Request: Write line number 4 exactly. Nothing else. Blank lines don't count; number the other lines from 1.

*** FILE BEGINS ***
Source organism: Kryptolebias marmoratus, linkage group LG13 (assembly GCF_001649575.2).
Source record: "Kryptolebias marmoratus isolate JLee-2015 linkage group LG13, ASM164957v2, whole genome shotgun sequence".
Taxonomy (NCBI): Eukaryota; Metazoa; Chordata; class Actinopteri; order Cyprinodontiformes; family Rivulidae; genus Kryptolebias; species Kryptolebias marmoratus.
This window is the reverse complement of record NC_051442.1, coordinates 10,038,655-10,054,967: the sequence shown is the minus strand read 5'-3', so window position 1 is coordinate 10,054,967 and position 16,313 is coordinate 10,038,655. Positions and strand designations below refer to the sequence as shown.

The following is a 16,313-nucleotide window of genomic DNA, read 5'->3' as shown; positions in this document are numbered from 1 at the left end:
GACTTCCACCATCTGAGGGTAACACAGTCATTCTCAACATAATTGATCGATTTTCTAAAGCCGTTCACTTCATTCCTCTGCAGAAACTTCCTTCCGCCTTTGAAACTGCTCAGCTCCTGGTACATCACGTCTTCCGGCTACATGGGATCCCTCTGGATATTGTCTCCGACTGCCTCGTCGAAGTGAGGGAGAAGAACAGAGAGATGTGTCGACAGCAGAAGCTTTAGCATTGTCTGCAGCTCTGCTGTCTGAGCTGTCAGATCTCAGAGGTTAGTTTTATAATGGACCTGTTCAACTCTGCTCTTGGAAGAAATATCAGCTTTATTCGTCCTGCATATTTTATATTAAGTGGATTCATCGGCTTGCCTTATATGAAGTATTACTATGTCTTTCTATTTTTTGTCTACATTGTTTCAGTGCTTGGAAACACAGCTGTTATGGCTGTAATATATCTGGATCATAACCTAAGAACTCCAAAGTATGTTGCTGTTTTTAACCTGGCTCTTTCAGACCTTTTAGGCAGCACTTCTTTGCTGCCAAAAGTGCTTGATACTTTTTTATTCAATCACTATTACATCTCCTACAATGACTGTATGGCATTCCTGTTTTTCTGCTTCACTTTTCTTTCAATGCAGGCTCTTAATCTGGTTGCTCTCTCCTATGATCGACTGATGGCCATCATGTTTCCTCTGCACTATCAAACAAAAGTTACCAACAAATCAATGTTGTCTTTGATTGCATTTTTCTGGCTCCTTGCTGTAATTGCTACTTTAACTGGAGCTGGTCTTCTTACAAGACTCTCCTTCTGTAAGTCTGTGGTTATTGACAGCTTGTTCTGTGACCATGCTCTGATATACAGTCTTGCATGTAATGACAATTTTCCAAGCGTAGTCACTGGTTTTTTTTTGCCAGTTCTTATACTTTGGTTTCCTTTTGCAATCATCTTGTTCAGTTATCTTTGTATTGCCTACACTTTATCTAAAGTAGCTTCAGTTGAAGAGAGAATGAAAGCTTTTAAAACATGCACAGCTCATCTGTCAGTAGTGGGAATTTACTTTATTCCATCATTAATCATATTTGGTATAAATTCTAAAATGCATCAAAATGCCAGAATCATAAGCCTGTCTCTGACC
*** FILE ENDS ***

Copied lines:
This window is the reverse complement of record NC_051442.1, coordinates 10,038,655-10,054,967: the sequence shown is the minus strand read 5'-3', so window position 1 is coordinate 10,054,967 and position 16,313 is coordinate 10,038,655. Positions and strand designations below refer to the sequence as shown.